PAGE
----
2:24 min| 152 views
Celebrity chef Tyler Florence on why cooking is important for your family – and your child's relationship to food.
Tyler: Right, so you definitely want to think about organic, right? Because if it's not organic, the way I see it, you can't trust it.
Lindsay: And if you can't do organic all the time? Are there certain things you should always do organic?
Tyler: If you can't do organic, from a cost standpoint or an availability standpoint, I think the big picture is just fresh …
Tyler: Fresh, seasonal. You want to go to the grocery store and instead of shopping in the middle of the aisle, the middle of the store, which is all frozen …
Lindsay: Do the perimeter.
Tyler: You want to shop around the perimeter, so we're talking about frozen, about fresh vegetables, we're talking about fresh dairy, we're talking about good, healthy cheese and good fats, we're talking about good lean protein, and things that your children can easily incorporate into their diet.
We've certainly lost something from a generational standpoint of your grandmother teaching you and then you teaching your children, somewhere in the last 25 or 30 years, maybe 40 years, we've lost the ability to cook for ourselves, we really have.
That being said, the instinctual need to cook and satisfy your family, it's always there, inside of us, burning. We want to …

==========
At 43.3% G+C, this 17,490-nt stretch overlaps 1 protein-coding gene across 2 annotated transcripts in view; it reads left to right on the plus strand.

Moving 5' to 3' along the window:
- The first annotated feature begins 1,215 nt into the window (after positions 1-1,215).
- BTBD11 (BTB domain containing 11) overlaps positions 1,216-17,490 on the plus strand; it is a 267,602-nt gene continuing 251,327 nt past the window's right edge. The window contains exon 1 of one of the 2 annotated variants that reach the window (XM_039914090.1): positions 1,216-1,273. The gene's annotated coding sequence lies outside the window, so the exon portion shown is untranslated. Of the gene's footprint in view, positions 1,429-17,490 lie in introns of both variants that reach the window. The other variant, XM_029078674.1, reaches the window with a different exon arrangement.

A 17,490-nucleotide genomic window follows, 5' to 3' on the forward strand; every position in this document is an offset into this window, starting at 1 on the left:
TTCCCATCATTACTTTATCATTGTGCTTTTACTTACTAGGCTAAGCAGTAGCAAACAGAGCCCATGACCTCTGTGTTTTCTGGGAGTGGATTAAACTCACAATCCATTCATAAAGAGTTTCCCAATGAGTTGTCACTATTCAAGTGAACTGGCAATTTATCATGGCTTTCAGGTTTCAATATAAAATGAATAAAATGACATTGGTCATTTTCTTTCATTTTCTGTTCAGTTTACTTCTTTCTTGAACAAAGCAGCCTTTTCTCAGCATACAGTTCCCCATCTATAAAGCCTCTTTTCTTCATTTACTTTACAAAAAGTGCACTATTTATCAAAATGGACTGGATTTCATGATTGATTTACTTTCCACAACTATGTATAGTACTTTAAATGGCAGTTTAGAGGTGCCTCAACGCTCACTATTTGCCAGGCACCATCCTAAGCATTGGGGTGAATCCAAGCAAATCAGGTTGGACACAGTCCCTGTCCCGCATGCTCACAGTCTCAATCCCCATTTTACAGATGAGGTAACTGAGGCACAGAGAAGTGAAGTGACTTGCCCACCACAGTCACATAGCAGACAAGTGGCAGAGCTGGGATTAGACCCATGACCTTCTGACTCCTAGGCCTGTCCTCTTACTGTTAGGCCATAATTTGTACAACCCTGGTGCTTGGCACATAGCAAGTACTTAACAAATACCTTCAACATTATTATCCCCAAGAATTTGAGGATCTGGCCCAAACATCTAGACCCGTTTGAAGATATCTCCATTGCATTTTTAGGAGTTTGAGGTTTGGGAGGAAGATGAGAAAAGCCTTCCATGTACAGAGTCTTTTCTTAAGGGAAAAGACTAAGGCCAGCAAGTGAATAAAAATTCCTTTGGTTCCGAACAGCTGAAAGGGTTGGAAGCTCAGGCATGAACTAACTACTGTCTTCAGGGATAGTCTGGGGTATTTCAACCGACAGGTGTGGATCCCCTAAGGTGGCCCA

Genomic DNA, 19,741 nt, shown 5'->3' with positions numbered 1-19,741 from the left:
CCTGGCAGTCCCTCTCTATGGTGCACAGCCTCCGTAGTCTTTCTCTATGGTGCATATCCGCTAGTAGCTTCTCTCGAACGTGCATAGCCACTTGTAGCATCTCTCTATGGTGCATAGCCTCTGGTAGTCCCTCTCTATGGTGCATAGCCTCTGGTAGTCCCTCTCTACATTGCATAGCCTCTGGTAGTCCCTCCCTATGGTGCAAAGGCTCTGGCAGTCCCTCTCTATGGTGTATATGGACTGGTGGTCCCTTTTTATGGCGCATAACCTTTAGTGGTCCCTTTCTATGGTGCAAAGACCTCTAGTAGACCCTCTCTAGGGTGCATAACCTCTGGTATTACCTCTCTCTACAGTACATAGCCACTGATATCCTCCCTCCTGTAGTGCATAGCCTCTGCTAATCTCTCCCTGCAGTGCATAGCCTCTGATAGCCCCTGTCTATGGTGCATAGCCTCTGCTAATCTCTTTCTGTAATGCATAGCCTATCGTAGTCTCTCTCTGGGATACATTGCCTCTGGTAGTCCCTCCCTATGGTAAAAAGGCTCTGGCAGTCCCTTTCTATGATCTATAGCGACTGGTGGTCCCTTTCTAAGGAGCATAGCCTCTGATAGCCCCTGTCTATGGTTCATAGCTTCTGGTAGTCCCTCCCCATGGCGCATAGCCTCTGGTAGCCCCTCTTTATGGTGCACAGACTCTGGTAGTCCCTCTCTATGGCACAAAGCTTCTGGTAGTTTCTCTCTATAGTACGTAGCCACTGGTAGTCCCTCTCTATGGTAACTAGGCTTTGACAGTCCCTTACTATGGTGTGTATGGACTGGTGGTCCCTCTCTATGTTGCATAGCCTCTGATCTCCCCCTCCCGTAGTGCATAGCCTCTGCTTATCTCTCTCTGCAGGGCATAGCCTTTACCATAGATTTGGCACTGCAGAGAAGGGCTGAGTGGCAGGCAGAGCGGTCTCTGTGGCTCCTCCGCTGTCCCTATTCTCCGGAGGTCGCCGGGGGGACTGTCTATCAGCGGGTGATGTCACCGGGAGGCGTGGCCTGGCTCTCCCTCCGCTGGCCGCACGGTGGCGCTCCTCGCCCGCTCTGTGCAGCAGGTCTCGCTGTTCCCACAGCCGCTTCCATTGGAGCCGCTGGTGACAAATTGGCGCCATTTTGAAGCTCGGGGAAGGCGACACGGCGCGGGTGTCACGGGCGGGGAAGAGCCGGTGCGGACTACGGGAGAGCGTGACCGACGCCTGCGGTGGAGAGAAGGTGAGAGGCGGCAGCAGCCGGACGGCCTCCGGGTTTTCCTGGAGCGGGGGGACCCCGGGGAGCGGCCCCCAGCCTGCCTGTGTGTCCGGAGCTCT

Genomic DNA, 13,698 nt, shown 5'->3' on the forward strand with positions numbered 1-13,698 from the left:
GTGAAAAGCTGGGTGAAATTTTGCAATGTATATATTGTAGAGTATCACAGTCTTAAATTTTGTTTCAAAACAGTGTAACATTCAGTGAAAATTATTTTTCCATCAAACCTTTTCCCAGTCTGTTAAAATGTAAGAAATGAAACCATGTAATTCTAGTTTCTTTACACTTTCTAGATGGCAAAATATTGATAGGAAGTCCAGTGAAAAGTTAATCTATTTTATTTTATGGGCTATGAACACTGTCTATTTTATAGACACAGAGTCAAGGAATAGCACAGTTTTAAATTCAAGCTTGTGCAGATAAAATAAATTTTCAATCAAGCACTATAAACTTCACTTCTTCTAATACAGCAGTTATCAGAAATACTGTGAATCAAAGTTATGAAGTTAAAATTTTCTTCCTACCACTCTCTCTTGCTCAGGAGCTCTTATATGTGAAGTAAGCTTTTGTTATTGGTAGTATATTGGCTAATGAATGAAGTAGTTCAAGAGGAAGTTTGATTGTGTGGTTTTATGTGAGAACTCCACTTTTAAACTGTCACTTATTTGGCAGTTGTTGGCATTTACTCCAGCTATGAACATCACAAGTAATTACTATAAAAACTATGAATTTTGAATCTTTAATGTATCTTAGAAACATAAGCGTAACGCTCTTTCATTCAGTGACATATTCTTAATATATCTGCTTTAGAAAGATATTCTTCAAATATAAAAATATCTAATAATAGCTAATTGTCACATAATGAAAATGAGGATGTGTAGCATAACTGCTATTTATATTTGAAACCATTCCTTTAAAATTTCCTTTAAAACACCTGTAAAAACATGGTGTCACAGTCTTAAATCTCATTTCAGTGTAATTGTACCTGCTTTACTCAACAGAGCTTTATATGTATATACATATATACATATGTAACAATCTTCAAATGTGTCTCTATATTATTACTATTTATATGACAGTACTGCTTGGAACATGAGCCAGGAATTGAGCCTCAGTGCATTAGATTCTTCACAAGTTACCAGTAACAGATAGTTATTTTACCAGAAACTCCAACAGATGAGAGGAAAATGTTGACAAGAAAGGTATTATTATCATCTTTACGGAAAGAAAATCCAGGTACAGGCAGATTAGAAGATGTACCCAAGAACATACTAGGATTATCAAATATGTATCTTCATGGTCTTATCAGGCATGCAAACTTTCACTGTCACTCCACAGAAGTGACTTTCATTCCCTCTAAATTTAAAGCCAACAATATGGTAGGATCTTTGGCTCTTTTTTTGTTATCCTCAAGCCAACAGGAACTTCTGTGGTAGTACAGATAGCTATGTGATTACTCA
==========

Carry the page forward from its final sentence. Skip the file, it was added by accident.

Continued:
Lindsay: We just need to let it out.
Tyler: We want to provide a home that smells fantastic. Like if you can think about what your grandmother's house smelled like when you were a child, and to really kind of get those aromas, it immediately takes you back to that place, right?
Lindsay: It's apple pie for me, all the way.
Tyler: It's apple pie. And to me, it's pot roast, cause my grandmother used to make a pot roast in a Crock-Pot, and it was always simple but I just remember how warm and how hearty the house would smell when we would go and visit cause she would make pot roast for me cause it was always my favorite.
And that to me is what we should insist on our homes being that memory sense for your own children. Not necessarily pizza night every night.
So that's the thing about it. You really have to say to yourself, you know, we're going to cook, right? I'm going to go find a couple of books I like a lot.
From a child standpoint, if you have a small baby, again who's in that great age between like 4 and 6 months of age, where they're starting to sit up, that should be the most important thing you ever think about, is making sure that child, from the very first spoon, has a healthy relationship with food and cooking – and that starts with you as a parent.